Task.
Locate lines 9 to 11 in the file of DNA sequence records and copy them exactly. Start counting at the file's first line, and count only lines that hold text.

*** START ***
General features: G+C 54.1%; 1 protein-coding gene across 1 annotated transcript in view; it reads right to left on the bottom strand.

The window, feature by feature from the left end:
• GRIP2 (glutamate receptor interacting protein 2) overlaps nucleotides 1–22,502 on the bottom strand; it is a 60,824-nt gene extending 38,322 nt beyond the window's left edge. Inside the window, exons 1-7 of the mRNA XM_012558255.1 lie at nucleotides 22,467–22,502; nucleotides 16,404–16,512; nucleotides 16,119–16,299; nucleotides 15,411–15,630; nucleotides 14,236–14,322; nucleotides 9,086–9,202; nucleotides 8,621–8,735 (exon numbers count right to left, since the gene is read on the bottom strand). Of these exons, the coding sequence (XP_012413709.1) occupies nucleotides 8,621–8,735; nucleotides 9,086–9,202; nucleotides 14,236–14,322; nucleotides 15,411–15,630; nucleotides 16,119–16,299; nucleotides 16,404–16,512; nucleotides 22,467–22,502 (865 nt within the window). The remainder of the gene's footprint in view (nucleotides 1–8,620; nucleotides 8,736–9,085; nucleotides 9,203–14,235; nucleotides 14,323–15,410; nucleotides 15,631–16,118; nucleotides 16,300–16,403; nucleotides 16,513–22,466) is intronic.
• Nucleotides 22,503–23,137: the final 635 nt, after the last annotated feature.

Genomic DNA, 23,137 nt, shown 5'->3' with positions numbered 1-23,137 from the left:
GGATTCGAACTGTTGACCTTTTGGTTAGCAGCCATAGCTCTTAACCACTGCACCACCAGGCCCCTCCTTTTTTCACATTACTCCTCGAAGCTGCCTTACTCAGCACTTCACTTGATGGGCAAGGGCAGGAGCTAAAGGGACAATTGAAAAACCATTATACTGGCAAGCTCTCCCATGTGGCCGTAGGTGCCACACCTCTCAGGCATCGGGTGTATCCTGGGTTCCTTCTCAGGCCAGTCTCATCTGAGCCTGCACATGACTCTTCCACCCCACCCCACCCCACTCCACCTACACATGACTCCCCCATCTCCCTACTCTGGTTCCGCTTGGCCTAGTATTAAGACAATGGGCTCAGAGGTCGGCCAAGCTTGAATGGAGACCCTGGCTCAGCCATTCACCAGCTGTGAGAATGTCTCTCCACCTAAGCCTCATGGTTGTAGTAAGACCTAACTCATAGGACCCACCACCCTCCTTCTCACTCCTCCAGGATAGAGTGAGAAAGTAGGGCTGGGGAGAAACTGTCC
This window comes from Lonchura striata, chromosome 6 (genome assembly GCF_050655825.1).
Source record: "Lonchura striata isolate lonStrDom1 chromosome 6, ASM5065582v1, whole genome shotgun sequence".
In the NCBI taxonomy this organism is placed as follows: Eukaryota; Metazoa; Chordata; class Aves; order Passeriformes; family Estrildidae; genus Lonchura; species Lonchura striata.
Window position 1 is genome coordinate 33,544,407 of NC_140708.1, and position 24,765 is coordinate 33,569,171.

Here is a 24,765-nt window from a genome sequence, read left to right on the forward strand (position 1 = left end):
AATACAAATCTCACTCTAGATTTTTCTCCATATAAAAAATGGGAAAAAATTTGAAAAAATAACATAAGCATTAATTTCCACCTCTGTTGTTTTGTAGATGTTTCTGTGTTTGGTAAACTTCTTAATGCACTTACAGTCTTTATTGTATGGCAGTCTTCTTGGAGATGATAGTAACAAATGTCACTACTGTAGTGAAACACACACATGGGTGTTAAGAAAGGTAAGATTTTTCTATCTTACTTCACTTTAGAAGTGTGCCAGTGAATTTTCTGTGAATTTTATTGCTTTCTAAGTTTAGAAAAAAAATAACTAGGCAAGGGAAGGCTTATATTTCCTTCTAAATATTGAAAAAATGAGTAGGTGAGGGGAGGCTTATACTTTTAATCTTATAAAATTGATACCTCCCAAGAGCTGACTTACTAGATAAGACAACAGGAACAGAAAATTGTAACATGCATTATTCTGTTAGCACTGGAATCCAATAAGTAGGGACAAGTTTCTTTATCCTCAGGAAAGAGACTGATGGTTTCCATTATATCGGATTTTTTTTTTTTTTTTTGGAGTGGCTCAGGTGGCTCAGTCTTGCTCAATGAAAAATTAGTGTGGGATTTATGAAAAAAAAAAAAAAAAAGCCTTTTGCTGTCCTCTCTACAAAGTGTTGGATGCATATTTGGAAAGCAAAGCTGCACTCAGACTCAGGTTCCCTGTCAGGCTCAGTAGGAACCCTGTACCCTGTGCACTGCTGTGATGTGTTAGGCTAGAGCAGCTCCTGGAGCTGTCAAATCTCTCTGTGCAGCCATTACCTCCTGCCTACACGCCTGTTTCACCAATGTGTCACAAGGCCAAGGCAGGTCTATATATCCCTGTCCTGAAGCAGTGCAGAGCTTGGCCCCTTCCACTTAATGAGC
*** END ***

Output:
In the NCBI taxonomy this organism is placed as follows: Eukaryota; Metazoa; Chordata; class Aves; order Passeriformes; family Estrildidae; genus Lonchura; species Lonchura striata.
Window position 1 is genome coordinate 33,544,407 of NC_140708.1, and position 24,765 is coordinate 33,569,171.

Here is a 24,765-nt window from a genome sequence, read left to right on the forward strand (position 1 = left end):